By Dean Blevins, NEWS 9
OKLAHOMA CITY -- Throughout this week, NEWS 9 Sports is featuring the Top 10 football players in the ten years of the Bob Stoops Era. One player will be revealed each night at 6 p.m. and 10 p.m.
The final player, ranking as No. 1, will be announced on Sunday evening on the Blitz.
No. 3 is Roy Williams, one of the greatest players in the history of Oklahoma football.
He won the Nagurski Award as the nation's top defender and the Thorpe Award as the best defensive back his junior and final season, before Dallas selected him as the eighth overall pick of the 2002 draft, where he immediately became an All-Pro.
No. 4 is running back Adrian Peterson, who played from 2002 through to the 2004. He set an NCAA freshman rushing record, which was the third most in the nation, and went over 100 yards in 11 of his first 13 games.
He finished second in the Heisman, which was the highest finish ever by a freshman, and was a consensus All American.
Peterson would have finished higher, but injuries resulted in him playing in only 31 of his 39 games before he left for the NFL after his junior season. He broke three NCAA freshman rushing records, including most consecutive 100-yard games (9) and most total 100-yard rushing games (11).
Peterson was named the NFL Rookie Of the Year with the Vikings last season and considered by many as the best in the NFL.
No. 5 is defensive tackle Tommie Harris, who was a two-time All-American and Lombardi Award winner. He played from 2001 to 2003 and probably would have ranked higher if he'd not left for the NFL after his junior season.
He's the highest paid defensive player in the NFL, a three-time NFL All-Pro and first round pick of the Chicago Bears.
It was obvious from Day 1 that Harris was as good as when he was advertised as the best defensive lineman in America coming out of Killeen, Texas.
OU coaches said in a complimentary sense that Harris was a freak of nature the first day he hit campus and the weight room, and had the quickest first step since LeeRoy Selmon.
No. 6 is cornerback Derrick Strait, who won the Nagurski Award in 2003, which is given to the nation's best defensive player. In 2003, he was also awarded the Thorpe Award, 12 Defensive Player of the Year, consensus All-American.
Strait played from 2000 to 2003, including in one national championship. He holds the school record for starts, as he started every game at corner, beginning with his redshirt freshman season by starting in every game after the Austin, Texas native began starting as a redshirt freshman.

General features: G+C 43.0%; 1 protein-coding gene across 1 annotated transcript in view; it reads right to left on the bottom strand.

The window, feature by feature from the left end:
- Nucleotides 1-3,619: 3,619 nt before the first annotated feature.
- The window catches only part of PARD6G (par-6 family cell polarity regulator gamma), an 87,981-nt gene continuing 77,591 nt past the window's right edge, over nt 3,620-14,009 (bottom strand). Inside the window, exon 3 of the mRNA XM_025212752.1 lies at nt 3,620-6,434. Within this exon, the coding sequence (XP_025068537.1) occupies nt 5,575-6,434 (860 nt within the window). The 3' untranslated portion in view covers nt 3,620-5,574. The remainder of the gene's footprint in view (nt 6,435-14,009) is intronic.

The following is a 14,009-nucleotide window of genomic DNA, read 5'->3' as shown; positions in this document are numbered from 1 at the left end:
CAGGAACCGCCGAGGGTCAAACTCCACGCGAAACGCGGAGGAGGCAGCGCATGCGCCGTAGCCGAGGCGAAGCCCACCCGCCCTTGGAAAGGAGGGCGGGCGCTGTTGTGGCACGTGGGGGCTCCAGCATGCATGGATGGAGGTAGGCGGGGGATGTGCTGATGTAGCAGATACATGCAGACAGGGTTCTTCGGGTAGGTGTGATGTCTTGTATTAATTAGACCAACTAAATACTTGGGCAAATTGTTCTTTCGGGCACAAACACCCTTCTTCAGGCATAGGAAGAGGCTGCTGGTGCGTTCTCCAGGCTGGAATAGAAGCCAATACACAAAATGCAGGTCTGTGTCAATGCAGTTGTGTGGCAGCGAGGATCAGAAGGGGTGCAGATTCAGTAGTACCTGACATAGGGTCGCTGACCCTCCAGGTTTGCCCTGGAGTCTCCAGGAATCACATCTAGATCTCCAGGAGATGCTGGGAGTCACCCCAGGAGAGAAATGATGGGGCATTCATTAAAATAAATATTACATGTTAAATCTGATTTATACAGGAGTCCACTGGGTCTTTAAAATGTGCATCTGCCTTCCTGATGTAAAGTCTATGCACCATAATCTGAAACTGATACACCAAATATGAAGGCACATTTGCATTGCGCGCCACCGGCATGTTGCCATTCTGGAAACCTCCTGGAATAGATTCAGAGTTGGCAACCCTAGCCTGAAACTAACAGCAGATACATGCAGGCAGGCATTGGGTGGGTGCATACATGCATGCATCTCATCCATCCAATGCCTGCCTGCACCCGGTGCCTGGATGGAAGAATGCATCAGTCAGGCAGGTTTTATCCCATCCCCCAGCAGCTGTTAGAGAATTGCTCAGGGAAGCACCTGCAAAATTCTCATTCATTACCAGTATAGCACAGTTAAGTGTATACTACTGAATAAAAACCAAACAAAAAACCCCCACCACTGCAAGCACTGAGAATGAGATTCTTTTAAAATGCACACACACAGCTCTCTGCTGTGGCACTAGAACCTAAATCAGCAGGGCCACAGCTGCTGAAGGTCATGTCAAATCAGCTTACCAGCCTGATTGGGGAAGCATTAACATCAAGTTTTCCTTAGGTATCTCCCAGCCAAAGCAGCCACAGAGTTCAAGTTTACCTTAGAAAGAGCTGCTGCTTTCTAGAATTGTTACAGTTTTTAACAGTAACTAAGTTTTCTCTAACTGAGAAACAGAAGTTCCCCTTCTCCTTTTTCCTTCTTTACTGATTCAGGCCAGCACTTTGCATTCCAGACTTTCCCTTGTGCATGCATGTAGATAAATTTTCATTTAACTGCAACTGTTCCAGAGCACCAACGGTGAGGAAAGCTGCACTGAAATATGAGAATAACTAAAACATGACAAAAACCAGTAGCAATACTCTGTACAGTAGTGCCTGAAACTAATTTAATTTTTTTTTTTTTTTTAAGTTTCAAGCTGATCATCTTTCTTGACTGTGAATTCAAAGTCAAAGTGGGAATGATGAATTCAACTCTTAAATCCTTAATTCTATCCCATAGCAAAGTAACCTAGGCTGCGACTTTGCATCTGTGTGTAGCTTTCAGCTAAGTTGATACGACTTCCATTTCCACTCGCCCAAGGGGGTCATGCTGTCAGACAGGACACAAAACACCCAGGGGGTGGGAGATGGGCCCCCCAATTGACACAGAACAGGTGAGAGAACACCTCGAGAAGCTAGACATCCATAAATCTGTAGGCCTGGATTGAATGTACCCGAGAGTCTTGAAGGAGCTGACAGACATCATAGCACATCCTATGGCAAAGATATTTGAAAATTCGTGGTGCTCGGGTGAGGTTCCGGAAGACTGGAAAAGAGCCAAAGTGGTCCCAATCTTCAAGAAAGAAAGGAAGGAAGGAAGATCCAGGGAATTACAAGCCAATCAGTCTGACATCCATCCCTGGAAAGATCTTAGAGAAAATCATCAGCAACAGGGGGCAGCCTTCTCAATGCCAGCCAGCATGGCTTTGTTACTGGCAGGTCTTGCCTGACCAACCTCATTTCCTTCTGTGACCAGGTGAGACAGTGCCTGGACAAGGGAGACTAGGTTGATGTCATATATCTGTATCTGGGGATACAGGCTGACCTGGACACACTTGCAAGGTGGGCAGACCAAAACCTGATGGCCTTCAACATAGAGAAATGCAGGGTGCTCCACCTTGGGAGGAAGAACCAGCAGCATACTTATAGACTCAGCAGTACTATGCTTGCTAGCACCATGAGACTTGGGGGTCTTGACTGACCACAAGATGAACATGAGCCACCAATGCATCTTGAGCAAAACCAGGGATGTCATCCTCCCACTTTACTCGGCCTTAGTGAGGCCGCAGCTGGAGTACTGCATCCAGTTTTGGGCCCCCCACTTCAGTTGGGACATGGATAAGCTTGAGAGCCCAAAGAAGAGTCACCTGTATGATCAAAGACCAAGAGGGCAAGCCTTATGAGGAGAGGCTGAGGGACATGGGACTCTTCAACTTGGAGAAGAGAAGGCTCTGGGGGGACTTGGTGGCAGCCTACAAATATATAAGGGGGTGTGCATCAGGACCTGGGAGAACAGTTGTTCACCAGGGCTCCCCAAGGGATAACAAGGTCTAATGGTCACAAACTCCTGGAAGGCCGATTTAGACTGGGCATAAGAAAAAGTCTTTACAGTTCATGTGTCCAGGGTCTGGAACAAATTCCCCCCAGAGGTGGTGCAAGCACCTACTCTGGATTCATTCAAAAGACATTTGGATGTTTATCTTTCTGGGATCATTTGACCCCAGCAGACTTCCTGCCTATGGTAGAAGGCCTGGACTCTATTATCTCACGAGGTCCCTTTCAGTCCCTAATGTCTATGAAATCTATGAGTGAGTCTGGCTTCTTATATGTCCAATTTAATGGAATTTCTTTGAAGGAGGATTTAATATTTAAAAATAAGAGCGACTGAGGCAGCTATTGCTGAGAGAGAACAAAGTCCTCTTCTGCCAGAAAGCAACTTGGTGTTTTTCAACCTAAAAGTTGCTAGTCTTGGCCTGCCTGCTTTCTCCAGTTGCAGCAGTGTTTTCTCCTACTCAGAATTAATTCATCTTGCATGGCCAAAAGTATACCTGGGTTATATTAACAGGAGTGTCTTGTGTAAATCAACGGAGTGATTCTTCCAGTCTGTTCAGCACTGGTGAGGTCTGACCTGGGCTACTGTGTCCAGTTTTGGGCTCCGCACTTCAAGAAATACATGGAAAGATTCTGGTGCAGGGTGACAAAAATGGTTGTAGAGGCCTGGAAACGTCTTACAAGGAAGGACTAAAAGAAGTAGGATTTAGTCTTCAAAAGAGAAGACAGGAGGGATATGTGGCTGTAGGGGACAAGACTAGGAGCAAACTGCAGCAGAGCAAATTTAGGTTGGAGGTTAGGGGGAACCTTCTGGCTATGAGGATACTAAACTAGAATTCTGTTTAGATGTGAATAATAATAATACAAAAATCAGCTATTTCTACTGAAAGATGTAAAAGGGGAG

The No. 7 selection reported on campus at 5'8'', 157 pounds and bench pressed 135 pounds. He left as the greatest wide receiver to ever play at Oklahoma.
Mark Clayton is a two-time All-American who holds nine Sooner records, including most touchdowns, receptions and receiving yards in a game, season and career.
From 2001-2004, the Sooner fans fell in love with the likeable Clayton. He had eight 100-yard receiving games in the 2003 season, and 15 throughout his caeer.
Stoops has tremendous respect Clayton, who now starts for the Ravens after being their first round selection in the 2004 draft.
No. 8 is a two-time All-Big 12 selection and academic all conference as well. Quentin Griffin, or "Q," scored a record six touchdowns in the 63-14 victory over Texas in 2000. The team eventually went on to win the national championship.
The 5'6'' 195 pound powerhouse was pulled out of redshirt in the ninth game of his 1999 freshman season. After 51 career touchdowns, he ranked third only to Heisman winners Owens and Sims. Griffin was also able to rack up 169 career receptions.
The No. 9 player, Jammal Brown, was the anchor of the OU Offensive line from 2001 through 2004. He won the Outland trophy for College lineman of the year in 2004 and was a two-time All American.
The 6'6'', 335 pound Brown routinely laid out defenders and pancake blocks were routine for the Lawton MacArthur graduate. He reluctantly moved from defensive tackle as a sophomore but quickly blossomed into a superstar destined for the NFL.
The transition paid off, as he was the 13th pick of the first round by the New Orleans Saints, where he was instrumental in helping turn an inconsistent running game into one good enough to lead his team into the playoffs.
The Pro Bowler was popular off the field known as a jovial personality. He developed into one of the best players in the Stoops Era.
The No. 10 player in the Stoops Era was linebacker 6'2'', 240 pound Teddy Lehman. After developing into an accomplished player in the 2000-2003 seasons, Lehman was given the Bednarik and Butkus Award, which recognizes the nation's best college linebacker.
Lehman may best be known for his interception of a pass from Texas' Chris Simms in the 2001 Red River Classic, which resulted in Lehman's touchdown.
The Sooners won a total of 48 games and beat Texas all four years Lehman was on the roster, clinching the National Championship title.
Lehman, having come from Ft. Gibson, was a high school state champion sprinter.
Lehman was a three-year starter, who went on to be drafted in the second round by the Lions.
He now plays for the Buffalo Bills.
Next Monday we begin our series on the top OSU football players.